There are many reasons for hearing loss. For some, it comes early, even at birth. Others may have suffered middle ear infections or noise-induced hearing loss. For most of those suffering from hearing loss, it comes with age and can be worsened by high blood pressure or diabetes.

Generally, age-related hearing loss affects both ears, equally. Often that loss, and others, can be addressed with the use of hearing aids.

Adjusting to Wearing Hearing Aids

For those suffering from a reduction in their hearing ability, it can take time to adjust to new hearing aids and to gain back better hearing. Because hearing loss is a progressive process, it follows suit that recovery will also be progressive.

For new hearing aid users, it takes time to adjust to wearing and using them. For those who have used sub-par hearing aids, it takes a while to become accustomed to wearing better quality ones.

Different Types of Hearing Aids

A hearing aid is a battery-operated electronic device that enhances the ability to hear sound. Your audiologist will help you find what hearing aid works best for you while being comfortable. There are a few different styles.

  • Behind the Ear (BTE)
  • Mini BTE, with receiver worn in the ear canal
  • In-the-Ear (ITE)
  • In-the-Canal (ITC)
  • Completely-in-Canal (CIC)

Steps to Successful Use of Your Hearing Aids

  1. A positive approach —  With acceptance, comes perseverance.
  2. Educate yourself — Be willing to learn everything you can about your own hearing loss. There are different reasons and degrees of loss and each may require different equipment. By wearing hearing aids, you are retraining the link between sound and your brain. Learn all you can about your hearing loss and your new hearing aids.
  3. Practice — At first all noises may be loud and similar. It takes time for the brain to learn, for example, the difference between someone talking in a conversation versus the background noise, differentiating between hearing your phone ring and a car honk. Once you master one type of sound again, you can work on another.
  4. Take a Break — When you first start using your new hearing aids, don’t plan on wearing them all day. Give yourself time to adapt. Rather than wearing them all day, wear them for a few hours a day, then take a break. As your hearing improves, add a couple of hours each week until you can wear them all day, every day.

Be Realistic and Patient

Good hearing aids will help you hear better; however, you should not expect to regain perfect hearing. It could take anywhere between a few weeks to a few months to develop the best marriage between your new hearing aids and your new hearing abilities.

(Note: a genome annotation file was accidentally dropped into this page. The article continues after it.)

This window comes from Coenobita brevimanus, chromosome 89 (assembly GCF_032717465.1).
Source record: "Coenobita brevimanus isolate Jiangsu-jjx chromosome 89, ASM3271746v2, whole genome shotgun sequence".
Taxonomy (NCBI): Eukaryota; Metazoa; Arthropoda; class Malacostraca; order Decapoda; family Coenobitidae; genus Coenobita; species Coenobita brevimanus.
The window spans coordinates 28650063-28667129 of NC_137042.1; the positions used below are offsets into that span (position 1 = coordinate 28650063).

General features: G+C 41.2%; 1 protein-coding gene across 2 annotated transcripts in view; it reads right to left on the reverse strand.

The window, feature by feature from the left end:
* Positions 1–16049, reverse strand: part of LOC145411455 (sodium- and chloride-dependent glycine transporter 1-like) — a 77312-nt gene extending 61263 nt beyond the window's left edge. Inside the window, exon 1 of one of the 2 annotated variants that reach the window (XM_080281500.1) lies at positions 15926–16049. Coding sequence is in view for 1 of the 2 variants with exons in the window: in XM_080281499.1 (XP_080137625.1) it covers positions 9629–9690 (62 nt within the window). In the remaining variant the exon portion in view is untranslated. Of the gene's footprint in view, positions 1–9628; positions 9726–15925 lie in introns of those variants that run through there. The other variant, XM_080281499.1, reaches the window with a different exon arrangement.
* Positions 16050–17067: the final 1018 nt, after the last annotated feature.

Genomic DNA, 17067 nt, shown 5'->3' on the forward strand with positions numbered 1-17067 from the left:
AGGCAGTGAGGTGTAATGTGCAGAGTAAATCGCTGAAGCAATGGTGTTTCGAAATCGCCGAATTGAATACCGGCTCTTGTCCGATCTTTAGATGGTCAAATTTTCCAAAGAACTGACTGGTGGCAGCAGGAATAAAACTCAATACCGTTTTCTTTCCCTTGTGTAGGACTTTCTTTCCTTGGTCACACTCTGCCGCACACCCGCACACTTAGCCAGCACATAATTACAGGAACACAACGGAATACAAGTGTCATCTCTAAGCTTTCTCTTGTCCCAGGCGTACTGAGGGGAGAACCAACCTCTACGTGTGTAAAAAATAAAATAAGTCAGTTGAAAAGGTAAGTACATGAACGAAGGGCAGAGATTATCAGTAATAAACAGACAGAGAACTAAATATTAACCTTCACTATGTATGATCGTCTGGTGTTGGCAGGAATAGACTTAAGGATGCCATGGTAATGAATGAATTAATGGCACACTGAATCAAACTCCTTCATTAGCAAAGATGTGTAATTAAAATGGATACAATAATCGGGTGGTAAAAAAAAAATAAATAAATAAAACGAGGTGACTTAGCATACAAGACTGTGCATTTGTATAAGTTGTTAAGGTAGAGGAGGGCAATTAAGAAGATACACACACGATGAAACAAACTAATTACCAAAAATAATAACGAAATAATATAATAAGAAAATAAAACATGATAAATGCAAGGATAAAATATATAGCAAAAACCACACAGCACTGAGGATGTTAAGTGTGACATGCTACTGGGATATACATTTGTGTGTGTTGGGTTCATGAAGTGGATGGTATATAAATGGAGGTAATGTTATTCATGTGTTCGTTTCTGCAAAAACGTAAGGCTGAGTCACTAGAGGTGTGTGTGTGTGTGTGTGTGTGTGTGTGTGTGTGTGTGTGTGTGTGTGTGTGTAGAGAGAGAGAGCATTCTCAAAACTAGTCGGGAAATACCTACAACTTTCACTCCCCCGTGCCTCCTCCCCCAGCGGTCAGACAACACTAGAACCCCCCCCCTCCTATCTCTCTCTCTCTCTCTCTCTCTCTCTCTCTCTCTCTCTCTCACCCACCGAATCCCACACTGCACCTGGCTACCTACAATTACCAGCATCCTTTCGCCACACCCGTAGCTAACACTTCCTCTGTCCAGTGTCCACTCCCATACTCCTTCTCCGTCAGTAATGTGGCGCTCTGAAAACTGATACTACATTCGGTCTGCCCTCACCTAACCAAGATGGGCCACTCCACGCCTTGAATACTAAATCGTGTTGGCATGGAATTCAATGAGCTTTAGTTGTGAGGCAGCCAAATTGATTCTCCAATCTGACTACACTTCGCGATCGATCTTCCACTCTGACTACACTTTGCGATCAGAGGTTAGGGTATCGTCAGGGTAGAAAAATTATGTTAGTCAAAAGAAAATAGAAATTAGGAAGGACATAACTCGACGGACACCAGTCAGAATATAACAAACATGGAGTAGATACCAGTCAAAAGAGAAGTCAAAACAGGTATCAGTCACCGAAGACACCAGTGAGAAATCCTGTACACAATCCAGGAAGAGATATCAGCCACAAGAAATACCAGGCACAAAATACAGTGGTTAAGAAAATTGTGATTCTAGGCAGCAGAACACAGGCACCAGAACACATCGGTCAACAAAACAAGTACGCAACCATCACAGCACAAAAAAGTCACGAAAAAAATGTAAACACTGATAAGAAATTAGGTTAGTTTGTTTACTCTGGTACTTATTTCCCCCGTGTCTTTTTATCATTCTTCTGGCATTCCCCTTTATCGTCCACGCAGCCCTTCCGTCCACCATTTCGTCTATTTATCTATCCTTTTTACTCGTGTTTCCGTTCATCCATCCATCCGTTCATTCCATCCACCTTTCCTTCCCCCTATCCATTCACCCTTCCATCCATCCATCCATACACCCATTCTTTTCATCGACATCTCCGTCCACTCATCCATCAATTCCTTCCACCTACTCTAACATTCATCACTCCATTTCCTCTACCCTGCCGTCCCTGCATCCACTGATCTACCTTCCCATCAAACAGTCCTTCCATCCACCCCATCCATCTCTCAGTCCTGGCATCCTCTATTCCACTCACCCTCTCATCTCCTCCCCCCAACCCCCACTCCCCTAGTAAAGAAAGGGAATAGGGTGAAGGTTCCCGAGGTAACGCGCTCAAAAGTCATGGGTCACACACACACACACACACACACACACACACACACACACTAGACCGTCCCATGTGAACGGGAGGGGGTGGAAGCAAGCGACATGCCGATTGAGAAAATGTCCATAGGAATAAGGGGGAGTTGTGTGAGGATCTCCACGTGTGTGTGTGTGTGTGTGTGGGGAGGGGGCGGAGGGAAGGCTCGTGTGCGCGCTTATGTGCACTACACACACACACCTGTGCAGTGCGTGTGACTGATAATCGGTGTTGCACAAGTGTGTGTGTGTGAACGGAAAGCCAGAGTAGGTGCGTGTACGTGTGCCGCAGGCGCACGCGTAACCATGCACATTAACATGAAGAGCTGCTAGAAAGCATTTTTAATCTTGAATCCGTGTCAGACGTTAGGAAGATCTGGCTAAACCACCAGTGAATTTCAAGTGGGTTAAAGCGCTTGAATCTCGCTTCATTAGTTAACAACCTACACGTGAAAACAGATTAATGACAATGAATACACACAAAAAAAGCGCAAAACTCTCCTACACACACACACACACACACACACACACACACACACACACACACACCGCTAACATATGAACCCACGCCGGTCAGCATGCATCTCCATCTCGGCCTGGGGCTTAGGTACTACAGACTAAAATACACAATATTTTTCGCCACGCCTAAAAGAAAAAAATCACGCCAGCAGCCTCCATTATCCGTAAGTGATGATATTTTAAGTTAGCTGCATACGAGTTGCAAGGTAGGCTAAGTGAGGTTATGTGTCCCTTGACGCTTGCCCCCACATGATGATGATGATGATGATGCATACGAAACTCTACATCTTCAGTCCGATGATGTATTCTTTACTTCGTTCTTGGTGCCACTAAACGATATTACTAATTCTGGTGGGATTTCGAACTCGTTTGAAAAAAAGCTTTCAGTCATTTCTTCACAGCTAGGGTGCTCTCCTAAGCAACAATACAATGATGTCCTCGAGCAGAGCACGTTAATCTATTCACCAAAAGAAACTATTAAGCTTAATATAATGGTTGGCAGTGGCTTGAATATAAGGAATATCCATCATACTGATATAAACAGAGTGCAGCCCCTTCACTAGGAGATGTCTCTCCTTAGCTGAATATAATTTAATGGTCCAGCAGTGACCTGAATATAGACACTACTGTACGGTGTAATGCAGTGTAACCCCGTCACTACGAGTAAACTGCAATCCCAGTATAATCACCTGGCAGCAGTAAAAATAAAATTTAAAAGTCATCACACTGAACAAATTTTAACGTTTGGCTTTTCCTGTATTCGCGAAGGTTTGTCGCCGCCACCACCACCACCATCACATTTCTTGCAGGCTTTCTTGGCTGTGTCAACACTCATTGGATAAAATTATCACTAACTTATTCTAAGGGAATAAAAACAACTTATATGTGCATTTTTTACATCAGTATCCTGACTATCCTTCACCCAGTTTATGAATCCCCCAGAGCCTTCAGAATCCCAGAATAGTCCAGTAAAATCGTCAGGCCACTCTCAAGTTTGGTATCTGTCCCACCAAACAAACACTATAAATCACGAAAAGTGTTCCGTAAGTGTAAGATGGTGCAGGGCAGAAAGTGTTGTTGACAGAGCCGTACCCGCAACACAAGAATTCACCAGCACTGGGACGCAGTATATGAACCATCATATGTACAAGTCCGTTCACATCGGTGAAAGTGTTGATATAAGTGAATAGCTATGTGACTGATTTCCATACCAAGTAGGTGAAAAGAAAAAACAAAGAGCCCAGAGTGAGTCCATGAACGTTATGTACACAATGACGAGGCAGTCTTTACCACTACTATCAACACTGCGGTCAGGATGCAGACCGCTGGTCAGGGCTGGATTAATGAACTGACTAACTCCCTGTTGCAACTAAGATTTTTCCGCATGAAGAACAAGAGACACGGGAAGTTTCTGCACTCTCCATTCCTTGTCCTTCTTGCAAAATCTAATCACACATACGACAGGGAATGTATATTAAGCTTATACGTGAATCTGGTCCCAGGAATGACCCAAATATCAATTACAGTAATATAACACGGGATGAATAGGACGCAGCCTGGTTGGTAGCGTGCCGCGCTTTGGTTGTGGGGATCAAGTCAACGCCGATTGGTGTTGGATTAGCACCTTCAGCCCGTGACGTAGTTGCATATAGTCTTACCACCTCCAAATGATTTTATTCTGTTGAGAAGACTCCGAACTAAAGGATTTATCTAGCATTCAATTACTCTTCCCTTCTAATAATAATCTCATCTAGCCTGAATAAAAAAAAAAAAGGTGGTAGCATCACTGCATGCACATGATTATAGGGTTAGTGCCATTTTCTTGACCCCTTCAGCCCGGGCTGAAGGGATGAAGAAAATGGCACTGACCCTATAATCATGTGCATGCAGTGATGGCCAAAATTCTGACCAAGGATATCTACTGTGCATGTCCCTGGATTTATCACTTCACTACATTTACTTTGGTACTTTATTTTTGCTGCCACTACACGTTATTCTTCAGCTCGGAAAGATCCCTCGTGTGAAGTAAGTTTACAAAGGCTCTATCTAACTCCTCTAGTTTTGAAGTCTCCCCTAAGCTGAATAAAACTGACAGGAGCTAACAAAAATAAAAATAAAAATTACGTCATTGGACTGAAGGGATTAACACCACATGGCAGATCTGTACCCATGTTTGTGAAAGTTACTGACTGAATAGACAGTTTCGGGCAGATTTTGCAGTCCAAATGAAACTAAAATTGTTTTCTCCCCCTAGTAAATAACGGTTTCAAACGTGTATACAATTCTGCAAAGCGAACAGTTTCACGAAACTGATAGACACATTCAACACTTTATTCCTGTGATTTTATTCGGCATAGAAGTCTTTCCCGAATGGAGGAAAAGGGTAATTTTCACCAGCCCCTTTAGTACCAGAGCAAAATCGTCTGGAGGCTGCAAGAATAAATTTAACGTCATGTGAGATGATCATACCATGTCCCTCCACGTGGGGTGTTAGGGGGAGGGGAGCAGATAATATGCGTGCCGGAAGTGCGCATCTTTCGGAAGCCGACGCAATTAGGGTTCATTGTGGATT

Be sure you are comfortable putting your hearing aids on and adjusting the volume before you leave the audiologist’s office. You should also learn to change the batteries. Adjustments may be needed several times, for you to get the most of the new hearing aids.

As you adjust, your hearing aids will become a part of your daily routine. You won’t have to think about hearing, but simply be able to do so.

If you, or a loved one, are having hearing problems and live in the Los Angeles area, call the team at Pacific Hearing, Inc. If you have been equipped with hearing aids, be sure to call us with any questions or concerns you may have. Learning how to use your hearing aids and to get the most out of them is a team effort. We want to do everything possible to help you in your desire and ability to hear better.

Do you know somebody that needs to see this? Why not share it?

Gregory Frazer, PhD, AuD, CCC-A, ABA, NBC-HIS

Dr. Gregory Frazer entered private practice Audiology and Hearing Aid Dispensing in 1982. For 14 years he owned and operated Hearing Care Associates, which had 23 offices and was one of the largest audiology private practices in the U.S. Dr. Frazer is a well-known clinician and teacher and was the first audiologist to obtain dual doctorates in Audiology, both a PhD. in Audiology as well as the new Clinical Doctorate of Audiology, the AuD. He is Board Certified by the American Speech-Language-Hearing Association, American Academy of Audiology, and the National Certification in Hearing Instrument Sciences. Dr. Frazer specializes in the evaluation and treatment of vertigo, dizziness, and hearing and balance disorders. Dr. Frazer is experienced in working with infants, children, and adults. He is semi-fluent in Spanish and Sign Language.